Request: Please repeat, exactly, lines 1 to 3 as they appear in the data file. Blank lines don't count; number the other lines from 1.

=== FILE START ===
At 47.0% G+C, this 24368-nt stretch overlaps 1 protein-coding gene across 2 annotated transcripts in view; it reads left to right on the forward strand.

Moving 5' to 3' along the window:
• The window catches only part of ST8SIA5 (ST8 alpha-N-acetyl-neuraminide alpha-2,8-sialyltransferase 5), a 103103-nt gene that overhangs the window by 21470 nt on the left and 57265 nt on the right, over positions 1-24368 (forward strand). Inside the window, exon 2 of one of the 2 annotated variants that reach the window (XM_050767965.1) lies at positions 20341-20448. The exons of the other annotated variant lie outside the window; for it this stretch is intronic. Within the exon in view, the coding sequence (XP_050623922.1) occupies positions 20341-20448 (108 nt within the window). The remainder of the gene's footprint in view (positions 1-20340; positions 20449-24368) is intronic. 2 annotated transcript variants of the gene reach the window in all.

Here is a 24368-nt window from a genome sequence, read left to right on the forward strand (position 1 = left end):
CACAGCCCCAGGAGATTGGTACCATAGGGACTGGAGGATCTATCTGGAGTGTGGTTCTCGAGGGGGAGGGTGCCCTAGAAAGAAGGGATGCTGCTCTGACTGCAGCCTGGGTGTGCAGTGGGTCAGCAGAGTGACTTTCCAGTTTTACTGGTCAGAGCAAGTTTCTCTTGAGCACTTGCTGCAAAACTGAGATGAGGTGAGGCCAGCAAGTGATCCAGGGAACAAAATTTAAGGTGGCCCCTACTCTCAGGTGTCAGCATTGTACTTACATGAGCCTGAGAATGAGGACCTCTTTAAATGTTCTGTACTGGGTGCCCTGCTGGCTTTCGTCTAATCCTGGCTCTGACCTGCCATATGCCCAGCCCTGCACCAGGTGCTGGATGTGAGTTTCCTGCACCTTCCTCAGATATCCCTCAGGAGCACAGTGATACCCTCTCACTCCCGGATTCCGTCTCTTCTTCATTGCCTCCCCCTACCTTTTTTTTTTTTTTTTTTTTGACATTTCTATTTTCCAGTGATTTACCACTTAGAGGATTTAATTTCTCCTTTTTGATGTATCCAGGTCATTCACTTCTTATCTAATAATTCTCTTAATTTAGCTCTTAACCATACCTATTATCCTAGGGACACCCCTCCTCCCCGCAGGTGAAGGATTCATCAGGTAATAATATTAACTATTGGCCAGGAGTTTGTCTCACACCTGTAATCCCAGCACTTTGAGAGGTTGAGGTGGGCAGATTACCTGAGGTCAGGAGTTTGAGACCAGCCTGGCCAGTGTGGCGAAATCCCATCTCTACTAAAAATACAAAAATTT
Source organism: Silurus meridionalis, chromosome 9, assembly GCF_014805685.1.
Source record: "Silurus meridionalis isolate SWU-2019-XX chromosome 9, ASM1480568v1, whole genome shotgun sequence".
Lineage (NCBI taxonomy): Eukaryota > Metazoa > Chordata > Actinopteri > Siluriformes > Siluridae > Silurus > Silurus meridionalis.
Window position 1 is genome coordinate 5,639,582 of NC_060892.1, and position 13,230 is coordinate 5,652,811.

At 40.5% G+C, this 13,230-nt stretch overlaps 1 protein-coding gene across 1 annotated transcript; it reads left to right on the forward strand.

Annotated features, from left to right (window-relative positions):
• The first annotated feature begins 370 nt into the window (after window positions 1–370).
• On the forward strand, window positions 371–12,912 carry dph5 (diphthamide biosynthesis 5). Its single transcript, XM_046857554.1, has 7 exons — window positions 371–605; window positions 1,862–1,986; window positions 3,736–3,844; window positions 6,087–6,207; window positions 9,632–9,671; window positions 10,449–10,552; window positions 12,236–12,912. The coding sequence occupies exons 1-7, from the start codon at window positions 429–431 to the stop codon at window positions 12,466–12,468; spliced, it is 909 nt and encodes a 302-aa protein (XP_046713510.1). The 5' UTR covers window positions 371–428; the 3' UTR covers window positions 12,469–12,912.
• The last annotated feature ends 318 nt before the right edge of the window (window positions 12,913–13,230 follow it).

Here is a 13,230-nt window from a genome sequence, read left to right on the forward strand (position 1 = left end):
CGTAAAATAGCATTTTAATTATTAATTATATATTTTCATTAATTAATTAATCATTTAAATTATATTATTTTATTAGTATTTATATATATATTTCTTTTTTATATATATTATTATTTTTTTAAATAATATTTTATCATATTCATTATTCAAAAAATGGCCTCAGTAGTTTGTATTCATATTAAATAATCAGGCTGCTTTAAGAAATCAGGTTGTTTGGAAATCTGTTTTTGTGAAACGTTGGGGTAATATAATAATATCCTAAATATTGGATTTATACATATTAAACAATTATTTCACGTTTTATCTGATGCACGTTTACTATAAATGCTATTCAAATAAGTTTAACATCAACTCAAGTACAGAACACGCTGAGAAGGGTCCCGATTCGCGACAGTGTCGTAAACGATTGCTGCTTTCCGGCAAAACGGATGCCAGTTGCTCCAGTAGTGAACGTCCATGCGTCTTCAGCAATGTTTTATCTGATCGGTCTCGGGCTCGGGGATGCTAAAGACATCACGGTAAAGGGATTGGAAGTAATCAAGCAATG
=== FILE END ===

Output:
At 47.0% G+C, this 24368-nt stretch overlaps 1 protein-coding gene across 2 annotated transcripts in view; it reads left to right on the forward strand.

Moving 5' to 3' along the window:
• The window catches only part of ST8SIA5 (ST8 alpha-N-acetyl-neuraminide alpha-2,8-sialyltransferase 5), a 103103-nt gene that overhangs the window by 21470 nt on the left and 57265 nt on the right, over positions 1-24368 (forward strand). Inside the window, exon 2 of one of the 2 annotated variants that reach the window (XM_050767965.1) lies at positions 20341-20448. The exons of the other annotated variant lie outside the window; for it this stretch is intronic. Within the exon in view, the coding sequence (XP_050623922.1) occupies positions 20341-20448 (108 nt within the window). The remainder of the gene's footprint in view (positions 1-20340; positions 20449-24368) is intronic. 2 annotated transcript variants of the gene reach the window in all.